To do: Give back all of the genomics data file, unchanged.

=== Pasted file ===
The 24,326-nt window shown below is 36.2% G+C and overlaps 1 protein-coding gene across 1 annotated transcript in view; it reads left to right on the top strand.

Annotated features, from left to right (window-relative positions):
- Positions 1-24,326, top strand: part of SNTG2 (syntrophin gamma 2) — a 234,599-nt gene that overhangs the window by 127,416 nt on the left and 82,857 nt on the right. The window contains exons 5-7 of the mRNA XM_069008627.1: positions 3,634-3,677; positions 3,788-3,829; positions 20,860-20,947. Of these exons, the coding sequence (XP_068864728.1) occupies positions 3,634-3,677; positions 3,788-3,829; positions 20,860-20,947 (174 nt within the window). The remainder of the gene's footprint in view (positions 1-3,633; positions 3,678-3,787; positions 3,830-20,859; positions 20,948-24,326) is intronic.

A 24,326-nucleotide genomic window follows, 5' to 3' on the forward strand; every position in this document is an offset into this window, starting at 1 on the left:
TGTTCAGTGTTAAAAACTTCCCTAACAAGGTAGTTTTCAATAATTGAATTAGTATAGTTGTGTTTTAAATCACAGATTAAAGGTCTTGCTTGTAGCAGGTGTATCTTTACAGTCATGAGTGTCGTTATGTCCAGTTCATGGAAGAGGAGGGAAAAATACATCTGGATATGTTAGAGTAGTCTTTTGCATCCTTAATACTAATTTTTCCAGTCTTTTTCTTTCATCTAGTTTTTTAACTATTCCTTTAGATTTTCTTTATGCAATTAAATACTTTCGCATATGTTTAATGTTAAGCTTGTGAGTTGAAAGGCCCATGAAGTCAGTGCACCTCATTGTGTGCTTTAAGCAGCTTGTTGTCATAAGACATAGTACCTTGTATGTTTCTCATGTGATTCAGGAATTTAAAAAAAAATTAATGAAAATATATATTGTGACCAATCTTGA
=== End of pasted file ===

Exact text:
The 24,326-nt window shown below is 36.2% G+C and overlaps 1 protein-coding gene across 1 annotated transcript in view; it reads left to right on the top strand.

Annotated features, from left to right (window-relative positions):
- Positions 1-24,326, top strand: part of SNTG2 (syntrophin gamma 2) — a 234,599-nt gene that overhangs the window by 127,416 nt on the left and 82,857 nt on the right. The window contains exons 5-7 of the mRNA XM_069008627.1: positions 3,634-3,677; positions 3,788-3,829; positions 20,860-20,947. Of these exons, the coding sequence (XP_068864728.1) occupies positions 3,634-3,677; positions 3,788-3,829; positions 20,860-20,947 (174 nt within the window). The remainder of the gene's footprint in view (positions 1-3,633; positions 3,678-3,787; positions 3,830-20,859; positions 20,948-24,326) is intronic.

A 24,326-nucleotide genomic window follows, 5' to 3' on the forward strand; every position in this document is an offset into this window, starting at 1 on the left:
TGTTCAGTGTTAAAAACTTCCCTAACAAGGTAGTTTTCAATAATTGAATTAGTATAGTTGTGTTTTAAATCACAGATTAAAGGTCTTGCTTGTAGCAGGTGTATCTTTACAGTCATGAGTGTCGTTATGTCCAGTTCATGGAAGAGGAGGGAAAAATACATCTGGATATGTTAGAGTAGTCTTTTGCATCCTTAATACTAATTTTTCCAGTCTTTTTCTTTCATCTAGTTTTTTAACTATTCCTTTAGATTTTCTTTATGCAATTAAATACTTTCGCATATGTTTAATGTTAAGCTTGTGAGTTGAAAGGCCCATGAAGTCAGTGCACCTCATTGTGTGCTTTAAGCAGCTTGTTGTCATAAGACATAGTACCTTGTATGTTTCTCATGTGATTCAGGAATTTAAAAAAAAATTAATGAAAATATATATTGTGACCAATCTTGA